There are many reasons why organisations choose open source software. Sometimes Total Cost of Ownership (TCO) is a key factor. Sometimes the FOSS offering is the market leader in its niche (such as Hadoop for Big Data, or WordPress for blogs). Sometimes its the particular features and qualities of the software.
However, one of the other key characteristics of FOSS is freedom, and this is emerging as an important consideration when using software to deliver key user-facing services.
At the Open Source Open Standards conference in London on April 3rd, James Stewart from the UK Government Digital Service (GDS) stressed the importance of the permissionless character of FOSS. This enables GDS to modify government frontline services whenever there is need, or whenever an improvement can be identified. This means that services can innovate and improve continually without requiring cycles of negotiation with suppliers.
Businesses are also identifying the importance of “delivering constant value and incremental improvement” that can be delivered through participation in FOSS projects, and through permissionless modification.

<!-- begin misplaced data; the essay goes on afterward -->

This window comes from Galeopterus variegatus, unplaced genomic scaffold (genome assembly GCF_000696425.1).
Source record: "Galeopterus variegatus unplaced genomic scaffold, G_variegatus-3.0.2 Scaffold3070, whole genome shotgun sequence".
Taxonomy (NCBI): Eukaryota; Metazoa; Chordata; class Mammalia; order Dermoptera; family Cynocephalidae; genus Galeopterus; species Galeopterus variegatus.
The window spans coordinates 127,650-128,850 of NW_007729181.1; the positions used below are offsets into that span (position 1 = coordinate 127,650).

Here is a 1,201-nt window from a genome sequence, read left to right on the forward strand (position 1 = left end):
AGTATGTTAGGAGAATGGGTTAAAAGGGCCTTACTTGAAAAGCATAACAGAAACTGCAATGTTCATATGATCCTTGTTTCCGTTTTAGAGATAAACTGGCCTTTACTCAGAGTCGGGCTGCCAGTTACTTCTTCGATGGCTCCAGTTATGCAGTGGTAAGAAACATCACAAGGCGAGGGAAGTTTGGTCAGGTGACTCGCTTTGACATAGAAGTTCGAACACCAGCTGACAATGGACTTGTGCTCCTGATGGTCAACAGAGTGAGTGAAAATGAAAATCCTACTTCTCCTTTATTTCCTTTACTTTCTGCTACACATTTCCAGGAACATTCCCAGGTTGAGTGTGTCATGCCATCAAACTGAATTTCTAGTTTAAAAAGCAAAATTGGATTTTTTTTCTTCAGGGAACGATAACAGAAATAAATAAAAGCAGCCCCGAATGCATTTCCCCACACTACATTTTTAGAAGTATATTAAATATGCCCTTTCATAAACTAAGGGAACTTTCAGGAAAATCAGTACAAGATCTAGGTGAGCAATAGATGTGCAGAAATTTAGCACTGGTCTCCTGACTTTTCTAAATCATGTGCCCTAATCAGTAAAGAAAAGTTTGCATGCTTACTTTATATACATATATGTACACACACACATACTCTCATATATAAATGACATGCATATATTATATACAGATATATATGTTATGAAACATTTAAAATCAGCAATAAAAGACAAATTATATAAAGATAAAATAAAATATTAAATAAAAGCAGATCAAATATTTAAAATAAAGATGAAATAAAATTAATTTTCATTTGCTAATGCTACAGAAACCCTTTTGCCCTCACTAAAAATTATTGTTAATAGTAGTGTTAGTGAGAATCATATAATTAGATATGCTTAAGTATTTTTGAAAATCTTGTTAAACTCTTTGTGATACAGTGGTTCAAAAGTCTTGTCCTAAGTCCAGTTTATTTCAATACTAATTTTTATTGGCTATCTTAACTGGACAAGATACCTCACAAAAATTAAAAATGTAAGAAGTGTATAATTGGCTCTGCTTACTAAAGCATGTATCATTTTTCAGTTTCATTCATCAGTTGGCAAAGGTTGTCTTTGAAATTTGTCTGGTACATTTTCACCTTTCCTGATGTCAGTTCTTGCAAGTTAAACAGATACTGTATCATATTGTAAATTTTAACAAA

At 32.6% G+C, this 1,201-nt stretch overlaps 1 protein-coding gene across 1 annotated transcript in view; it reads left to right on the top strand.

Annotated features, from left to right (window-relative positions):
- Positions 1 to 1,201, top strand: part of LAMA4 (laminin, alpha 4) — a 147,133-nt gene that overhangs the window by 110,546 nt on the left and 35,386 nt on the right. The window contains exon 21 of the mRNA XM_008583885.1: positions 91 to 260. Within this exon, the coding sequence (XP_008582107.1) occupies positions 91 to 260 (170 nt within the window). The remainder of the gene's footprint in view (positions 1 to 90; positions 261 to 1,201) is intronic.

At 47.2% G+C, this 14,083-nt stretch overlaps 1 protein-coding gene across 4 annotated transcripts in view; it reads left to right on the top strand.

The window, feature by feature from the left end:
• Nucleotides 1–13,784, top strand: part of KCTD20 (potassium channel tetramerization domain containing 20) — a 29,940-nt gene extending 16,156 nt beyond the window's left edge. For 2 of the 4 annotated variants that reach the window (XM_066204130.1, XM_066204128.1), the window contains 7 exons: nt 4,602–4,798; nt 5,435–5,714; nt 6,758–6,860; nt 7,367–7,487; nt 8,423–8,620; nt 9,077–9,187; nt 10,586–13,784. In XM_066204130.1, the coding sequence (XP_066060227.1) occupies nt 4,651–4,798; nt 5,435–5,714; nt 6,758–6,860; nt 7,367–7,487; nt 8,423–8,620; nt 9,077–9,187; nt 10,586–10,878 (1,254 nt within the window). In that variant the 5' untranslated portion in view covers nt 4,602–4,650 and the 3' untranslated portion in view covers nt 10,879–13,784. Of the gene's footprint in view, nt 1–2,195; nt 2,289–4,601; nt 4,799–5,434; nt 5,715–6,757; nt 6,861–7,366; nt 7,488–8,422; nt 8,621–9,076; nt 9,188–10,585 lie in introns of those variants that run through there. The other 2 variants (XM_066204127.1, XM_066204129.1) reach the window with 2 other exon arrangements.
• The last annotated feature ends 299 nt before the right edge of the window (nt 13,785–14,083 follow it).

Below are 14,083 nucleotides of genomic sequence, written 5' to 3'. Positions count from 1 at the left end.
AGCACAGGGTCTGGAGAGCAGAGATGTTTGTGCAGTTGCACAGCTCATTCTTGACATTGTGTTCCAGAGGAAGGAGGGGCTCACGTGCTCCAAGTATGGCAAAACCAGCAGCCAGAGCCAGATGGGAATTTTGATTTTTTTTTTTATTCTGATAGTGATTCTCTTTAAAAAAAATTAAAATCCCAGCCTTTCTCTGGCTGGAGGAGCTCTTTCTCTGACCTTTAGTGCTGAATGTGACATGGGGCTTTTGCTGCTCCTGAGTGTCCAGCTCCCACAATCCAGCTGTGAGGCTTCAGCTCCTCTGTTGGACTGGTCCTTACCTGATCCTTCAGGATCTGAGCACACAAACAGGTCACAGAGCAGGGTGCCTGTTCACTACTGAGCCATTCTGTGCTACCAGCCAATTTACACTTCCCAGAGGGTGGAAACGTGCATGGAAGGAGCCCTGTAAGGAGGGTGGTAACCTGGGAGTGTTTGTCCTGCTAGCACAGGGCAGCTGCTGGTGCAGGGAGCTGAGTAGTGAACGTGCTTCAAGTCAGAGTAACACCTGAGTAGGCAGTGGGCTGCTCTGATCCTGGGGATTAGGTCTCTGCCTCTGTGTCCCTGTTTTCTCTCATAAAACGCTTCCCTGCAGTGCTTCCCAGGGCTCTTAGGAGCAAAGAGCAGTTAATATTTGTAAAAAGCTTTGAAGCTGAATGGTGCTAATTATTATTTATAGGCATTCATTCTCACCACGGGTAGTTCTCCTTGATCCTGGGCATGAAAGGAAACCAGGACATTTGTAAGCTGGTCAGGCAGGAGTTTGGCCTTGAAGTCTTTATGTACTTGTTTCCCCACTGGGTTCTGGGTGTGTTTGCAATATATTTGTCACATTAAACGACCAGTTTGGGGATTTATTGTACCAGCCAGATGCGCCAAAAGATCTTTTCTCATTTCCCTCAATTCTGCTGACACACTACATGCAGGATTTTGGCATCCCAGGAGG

While it may seem at odds with typical procurement and deployment practices, where software is used for delivering key services to customers, organisations can choose to devote resources to continual innovation and improvement (using agile processes and continuous testing) rather than more traditional models of sparse planned service upgrades. This can make the difference in crowded markets; or for public sector, react to public demand. With FOSS, continual service improvement processes can be implemented in an agile manner.
Free and Open Source Software is an enabler of permissionless innovation, so when evaluating software for frontline services, bear this in mind.
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